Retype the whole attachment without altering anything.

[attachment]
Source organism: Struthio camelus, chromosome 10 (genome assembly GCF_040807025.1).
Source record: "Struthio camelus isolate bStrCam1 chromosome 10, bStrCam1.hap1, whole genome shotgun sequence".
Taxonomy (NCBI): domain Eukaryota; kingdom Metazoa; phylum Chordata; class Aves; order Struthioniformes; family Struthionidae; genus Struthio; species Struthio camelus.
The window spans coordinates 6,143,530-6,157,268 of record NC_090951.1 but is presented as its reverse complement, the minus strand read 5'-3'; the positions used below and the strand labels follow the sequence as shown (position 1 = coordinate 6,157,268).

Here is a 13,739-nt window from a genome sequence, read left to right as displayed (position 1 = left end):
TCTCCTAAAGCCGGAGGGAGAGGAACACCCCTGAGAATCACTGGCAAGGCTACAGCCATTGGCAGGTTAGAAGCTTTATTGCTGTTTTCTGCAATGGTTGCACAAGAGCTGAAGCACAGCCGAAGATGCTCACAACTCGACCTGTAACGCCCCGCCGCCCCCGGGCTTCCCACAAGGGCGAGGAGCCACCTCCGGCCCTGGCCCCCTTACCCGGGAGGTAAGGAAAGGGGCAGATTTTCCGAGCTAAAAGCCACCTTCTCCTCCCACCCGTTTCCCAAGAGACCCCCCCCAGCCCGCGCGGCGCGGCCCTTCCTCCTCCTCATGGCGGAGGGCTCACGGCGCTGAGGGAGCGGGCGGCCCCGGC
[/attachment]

Source organism: Struthio camelus, chromosome 10 (genome assembly GCF_040807025.1).
Source record: "Struthio camelus isolate bStrCam1 chromosome 10, bStrCam1.hap1, whole genome shotgun sequence".
Taxonomy (NCBI): domain Eukaryota; kingdom Metazoa; phylum Chordata; class Aves; order Struthioniformes; family Struthionidae; genus Struthio; species Struthio camelus.
The window spans coordinates 6,143,530-6,157,268 of record NC_090951.1 but is presented as its reverse complement, the minus strand read 5'-3'; the positions used below and the strand labels follow the sequence as shown (position 1 = coordinate 6,157,268).

Here is a 13,739-nt window from a genome sequence, read left to right as displayed (position 1 = left end):
TCTCCTAAAGCCGGAGGGAGAGGAACACCCCTGAGAATCACTGGCAAGGCTACAGCCATTGGCAGGTTAGAAGCTTTATTGCTGTTTTCTGCAATGGTTGCACAAGAGCTGAAGCACAGCCGAAGATGCTCACAACTCGACCTGTAACGCCCCGCCGCCCCCGGGCTTCCCACAAGGGCGAGGAGCCACCTCCGGCCCTGGCCCCCTTACCCGGGAGGTAAGGAAAGGGGCAGATTTTCCGAGCTAAAAGCCACCTTCTCCTCCCACCCGTTTCCCAAGAGACCCCCCCCAGCCCGCGCGGCGCGGCCCTTCCTCCTCCTCATGGCGGAGGGCTCACGGCGCTGAGGGAGCGGGCGGCCCCGGC